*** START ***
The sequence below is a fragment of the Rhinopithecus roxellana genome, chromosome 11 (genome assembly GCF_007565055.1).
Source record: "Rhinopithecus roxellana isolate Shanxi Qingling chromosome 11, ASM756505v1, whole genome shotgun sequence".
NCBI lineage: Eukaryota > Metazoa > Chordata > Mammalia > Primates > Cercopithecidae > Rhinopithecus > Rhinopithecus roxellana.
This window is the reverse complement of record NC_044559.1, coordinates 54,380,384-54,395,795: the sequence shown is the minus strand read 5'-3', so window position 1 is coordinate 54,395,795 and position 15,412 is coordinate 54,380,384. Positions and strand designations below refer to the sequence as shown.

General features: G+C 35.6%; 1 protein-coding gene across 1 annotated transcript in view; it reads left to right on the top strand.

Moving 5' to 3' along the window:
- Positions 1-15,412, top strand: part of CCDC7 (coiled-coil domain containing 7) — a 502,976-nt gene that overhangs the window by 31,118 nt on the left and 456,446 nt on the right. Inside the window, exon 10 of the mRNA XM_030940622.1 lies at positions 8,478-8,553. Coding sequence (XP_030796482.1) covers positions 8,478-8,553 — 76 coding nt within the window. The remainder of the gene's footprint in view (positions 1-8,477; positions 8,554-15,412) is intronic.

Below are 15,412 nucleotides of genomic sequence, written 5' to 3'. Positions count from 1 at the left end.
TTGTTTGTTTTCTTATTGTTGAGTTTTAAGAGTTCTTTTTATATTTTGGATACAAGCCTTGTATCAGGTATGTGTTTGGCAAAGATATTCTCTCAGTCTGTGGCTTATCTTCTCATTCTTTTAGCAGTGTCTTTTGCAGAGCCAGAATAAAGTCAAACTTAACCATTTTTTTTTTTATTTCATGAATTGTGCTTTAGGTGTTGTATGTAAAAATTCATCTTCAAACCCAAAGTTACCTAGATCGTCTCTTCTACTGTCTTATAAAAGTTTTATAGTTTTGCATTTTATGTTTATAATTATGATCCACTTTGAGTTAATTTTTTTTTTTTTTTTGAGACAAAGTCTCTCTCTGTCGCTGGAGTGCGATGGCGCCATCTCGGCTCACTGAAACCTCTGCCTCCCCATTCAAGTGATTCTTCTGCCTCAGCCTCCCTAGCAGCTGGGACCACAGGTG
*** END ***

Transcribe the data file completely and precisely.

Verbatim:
The sequence below is a fragment of the Rhinopithecus roxellana genome, chromosome 11 (genome assembly GCF_007565055.1).
Source record: "Rhinopithecus roxellana isolate Shanxi Qingling chromosome 11, ASM756505v1, whole genome shotgun sequence".
NCBI lineage: Eukaryota > Metazoa > Chordata > Mammalia > Primates > Cercopithecidae > Rhinopithecus > Rhinopithecus roxellana.
This window is the reverse complement of record NC_044559.1, coordinates 54,380,384-54,395,795: the sequence shown is the minus strand read 5'-3', so window position 1 is coordinate 54,395,795 and position 15,412 is coordinate 54,380,384. Positions and strand designations below refer to the sequence as shown.

General features: G+C 35.6%; 1 protein-coding gene across 1 annotated transcript in view; it reads left to right on the top strand.

Moving 5' to 3' along the window:
- Positions 1-15,412, top strand: part of CCDC7 (coiled-coil domain containing 7) — a 502,976-nt gene that overhangs the window by 31,118 nt on the left and 456,446 nt on the right. Inside the window, exon 10 of the mRNA XM_030940622.1 lies at positions 8,478-8,553. Coding sequence (XP_030796482.1) covers positions 8,478-8,553 — 76 coding nt within the window. The remainder of the gene's footprint in view (positions 1-8,477; positions 8,554-15,412) is intronic.

Below are 15,412 nucleotides of genomic sequence, written 5' to 3'. Positions count from 1 at the left end.
TTGTTTGTTTTCTTATTGTTGAGTTTTAAGAGTTCTTTTTATATTTTGGATACAAGCCTTGTATCAGGTATGTGTTTGGCAAAGATATTCTCTCAGTCTGTGGCTTATCTTCTCATTCTTTTAGCAGTGTCTTTTGCAGAGCCAGAATAAAGTCAAACTTAACCATTTTTTTTTTTATTTCATGAATTGTGCTTTAGGTGTTGTATGTAAAAATTCATCTTCAAACCCAAAGTTACCTAGATCGTCTCTTCTACTGTCTTATAAAAGTTTTATAGTTTTGCATTTTATGTTTATAATTATGATCCACTTTGAGTTAATTTTTTTTTTTTTTTTGAGACAAAGTCTCTCTCTGTCGCTGGAGTGCGATGGCGCCATCTCGGCTCACTGAAACCTCTGCCTCCCCATTCAAGTGATTCTTCTGCCTCAGCCTCCCTAGCAGCTGGGACCACAGGTG